No PI believes in coincidence and Roxane is knows that she must be on to something. She digs deeper and uncovers a terrifying pattern: other teenage girls in this town have gone missing; either never to be found or to be found dead and buried in the woods. Why then, isn’t a more of an effort being made to find out who is doing this?

Her own life is a terrible mess — too much drinking, a string of affairs with men and women that are messing with her head, a strained relationship with her grieving family — and she tries to keep from skidding over the edge. The people working to silence her are hoping that she will self-destruct before she can implicit anyone or turn up real evidence that cannot be ignored.

When yet another girl goes missing, Roxane no longer hopes the authorities will save the day and she steps in and does it herself.

A fantastic debut, fast-paced and thrilling, and a wondering introduction to a LGBTQ heroine. Cannot wait to read the next one!

The Infinite Blacktop by Sara Gran (2018)

Claire Dewitt Book #3

the infinite blacktop

“Kill all the wise men. Burn all the books. The kingdom of the truth is your birthright and the only thing standing between you and the kingdom is your own monstrous, idiotic, self.” Epigraph, The Infinite Blacktop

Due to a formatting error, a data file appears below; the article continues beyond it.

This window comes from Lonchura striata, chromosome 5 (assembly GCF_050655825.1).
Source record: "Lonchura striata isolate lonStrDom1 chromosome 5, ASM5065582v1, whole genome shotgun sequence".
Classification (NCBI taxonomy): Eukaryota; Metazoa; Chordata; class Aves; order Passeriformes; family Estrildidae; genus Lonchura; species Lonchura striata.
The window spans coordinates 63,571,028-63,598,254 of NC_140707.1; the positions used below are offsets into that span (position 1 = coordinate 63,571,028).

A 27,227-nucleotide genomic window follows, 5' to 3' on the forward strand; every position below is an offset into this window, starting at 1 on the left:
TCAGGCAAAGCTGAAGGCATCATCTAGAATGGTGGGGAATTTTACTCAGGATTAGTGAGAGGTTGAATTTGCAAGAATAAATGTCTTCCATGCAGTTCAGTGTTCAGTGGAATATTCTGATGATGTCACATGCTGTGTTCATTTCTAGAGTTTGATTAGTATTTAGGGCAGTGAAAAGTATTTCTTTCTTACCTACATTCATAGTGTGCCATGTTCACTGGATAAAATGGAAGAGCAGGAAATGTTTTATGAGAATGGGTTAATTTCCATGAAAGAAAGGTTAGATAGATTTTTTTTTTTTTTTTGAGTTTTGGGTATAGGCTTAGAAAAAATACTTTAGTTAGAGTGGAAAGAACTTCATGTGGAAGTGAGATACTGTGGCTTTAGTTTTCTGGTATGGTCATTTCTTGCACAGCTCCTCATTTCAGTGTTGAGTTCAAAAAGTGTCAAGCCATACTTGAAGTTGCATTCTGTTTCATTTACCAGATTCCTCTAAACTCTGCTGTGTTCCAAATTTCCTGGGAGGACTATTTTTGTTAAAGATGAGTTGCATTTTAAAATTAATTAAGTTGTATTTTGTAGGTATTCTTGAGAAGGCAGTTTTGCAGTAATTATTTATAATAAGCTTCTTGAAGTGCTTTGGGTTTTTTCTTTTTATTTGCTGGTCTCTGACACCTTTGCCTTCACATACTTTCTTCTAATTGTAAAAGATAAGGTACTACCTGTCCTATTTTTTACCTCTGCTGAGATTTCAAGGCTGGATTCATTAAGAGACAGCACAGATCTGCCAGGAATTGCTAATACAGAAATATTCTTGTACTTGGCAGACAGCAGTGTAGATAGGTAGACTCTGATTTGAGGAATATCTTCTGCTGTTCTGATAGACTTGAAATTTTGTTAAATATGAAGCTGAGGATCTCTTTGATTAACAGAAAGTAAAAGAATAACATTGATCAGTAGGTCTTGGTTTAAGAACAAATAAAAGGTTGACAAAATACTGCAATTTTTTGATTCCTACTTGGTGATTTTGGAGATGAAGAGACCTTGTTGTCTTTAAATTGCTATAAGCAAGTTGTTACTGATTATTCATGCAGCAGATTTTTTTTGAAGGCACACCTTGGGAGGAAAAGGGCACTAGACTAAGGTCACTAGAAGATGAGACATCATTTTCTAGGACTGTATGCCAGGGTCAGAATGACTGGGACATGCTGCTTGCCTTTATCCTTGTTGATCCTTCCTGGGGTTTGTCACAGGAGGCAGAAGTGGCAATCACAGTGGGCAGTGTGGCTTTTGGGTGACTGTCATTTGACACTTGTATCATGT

In the most recent installment of the Claire DeWitt series, we find our titular detective lost and lonely, sick to death of ruining other peoples lives by digging up their secrets and exposing their lies. This is not Claire’s first time in this situation, several times before she’s found herself out of ideas and at the “end of the rope…under [it] was just  nothingness, just blackness.” 176

Our present-day story begins with Claire being hit by a driver who seems intent on killing her in the crash. When she comes to at the scene she is vividly aware that whomever tried to kill her would most likely be waiting to finish the job. That won’t do.

“I was Claire DeWitt and I was the best detective in the world. Claire Dewitt always wins.” 3-7

She hijacks her way out of the situation and hits the road to Las Vegas. As she fights fatigue (with pills and coffee) she begins to reminisce about two other cases she has worked in the past: one in her teens and one in 1999, linking the two together were her devastating heartbreak at the state of the world and an almost suicidal desire to escape from the ugliness in her life. Could one of these other mysteries connect to the present-day mystery in which someone was trying to kill her?

Mulling over her years as a teen detective, she begins to wonder about the circumstances that led her (and her two best friends) to the work. Despite their utter commitment to the crimes they solved, they could not seem to make people care about the truth they uncovered. The girls all felt, at times, how hopeless it was to search for answers no one cared to learn.